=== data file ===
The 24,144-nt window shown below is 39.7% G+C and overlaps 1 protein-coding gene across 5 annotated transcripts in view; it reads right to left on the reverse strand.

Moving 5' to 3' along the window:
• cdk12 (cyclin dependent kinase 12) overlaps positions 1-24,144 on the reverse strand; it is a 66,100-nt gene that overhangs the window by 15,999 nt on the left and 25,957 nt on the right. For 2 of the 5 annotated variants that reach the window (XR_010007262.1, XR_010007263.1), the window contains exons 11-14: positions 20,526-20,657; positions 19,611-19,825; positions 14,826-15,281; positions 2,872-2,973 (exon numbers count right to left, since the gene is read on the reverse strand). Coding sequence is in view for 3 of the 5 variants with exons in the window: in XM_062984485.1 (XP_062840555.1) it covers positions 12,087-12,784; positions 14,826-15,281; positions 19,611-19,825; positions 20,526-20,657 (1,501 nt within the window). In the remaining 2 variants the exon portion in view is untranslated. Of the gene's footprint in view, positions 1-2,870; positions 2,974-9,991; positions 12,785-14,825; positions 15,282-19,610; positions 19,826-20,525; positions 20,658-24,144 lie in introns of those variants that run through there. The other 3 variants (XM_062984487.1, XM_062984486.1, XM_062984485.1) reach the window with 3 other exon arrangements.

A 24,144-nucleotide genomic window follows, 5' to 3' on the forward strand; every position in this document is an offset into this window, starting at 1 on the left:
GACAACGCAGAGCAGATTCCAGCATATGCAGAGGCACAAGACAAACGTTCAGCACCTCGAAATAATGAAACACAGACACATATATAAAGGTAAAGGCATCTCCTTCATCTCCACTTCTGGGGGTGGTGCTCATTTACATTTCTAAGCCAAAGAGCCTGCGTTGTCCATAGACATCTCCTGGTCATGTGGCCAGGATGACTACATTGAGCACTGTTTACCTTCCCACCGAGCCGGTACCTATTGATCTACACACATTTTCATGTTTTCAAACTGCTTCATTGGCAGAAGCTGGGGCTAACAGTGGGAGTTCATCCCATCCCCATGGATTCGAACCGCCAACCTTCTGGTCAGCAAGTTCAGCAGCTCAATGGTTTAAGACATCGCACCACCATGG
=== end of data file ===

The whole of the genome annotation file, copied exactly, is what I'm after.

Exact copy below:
The 24,144-nt window shown below is 39.7% G+C and overlaps 1 protein-coding gene across 5 annotated transcripts in view; it reads right to left on the reverse strand.

Moving 5' to 3' along the window:
• cdk12 (cyclin dependent kinase 12) overlaps positions 1-24,144 on the reverse strand; it is a 66,100-nt gene that overhangs the window by 15,999 nt on the left and 25,957 nt on the right. For 2 of the 5 annotated variants that reach the window (XR_010007262.1, XR_010007263.1), the window contains exons 11-14: positions 20,526-20,657; positions 19,611-19,825; positions 14,826-15,281; positions 2,872-2,973 (exon numbers count right to left, since the gene is read on the reverse strand). Coding sequence is in view for 3 of the 5 variants with exons in the window: in XM_062984485.1 (XP_062840555.1) it covers positions 12,087-12,784; positions 14,826-15,281; positions 19,611-19,825; positions 20,526-20,657 (1,501 nt within the window). In the remaining 2 variants the exon portion in view is untranslated. Of the gene's footprint in view, positions 1-2,870; positions 2,974-9,991; positions 12,785-14,825; positions 15,282-19,610; positions 19,826-20,525; positions 20,658-24,144 lie in introns of those variants that run through there. The other 3 variants (XM_062984487.1, XM_062984486.1, XM_062984485.1) reach the window with 3 other exon arrangements.

A 24,144-nucleotide genomic window follows, 5' to 3' on the forward strand; every position in this document is an offset into this window, starting at 1 on the left:
GACAACGCAGAGCAGATTCCAGCATATGCAGAGGCACAAGACAAACGTTCAGCACCTCGAAATAATGAAACACAGACACATATATAAAGGTAAAGGCATCTCCTTCATCTCCACTTCTGGGGGTGGTGCTCATTTACATTTCTAAGCCAAAGAGCCTGCGTTGTCCATAGACATCTCCTGGTCATGTGGCCAGGATGACTACATTGAGCACTGTTTACCTTCCCACCGAGCCGGTACCTATTGATCTACACACATTTTCATGTTTTCAAACTGCTTCATTGGCAGAAGCTGGGGCTAACAGTGGGAGTTCATCCCATCCCCATGGATTCGAACCGCCAACCTTCTGGTCAGCAAGTTCAGCAGCTCAATGGTTTAAGACATCGCACCACCATGG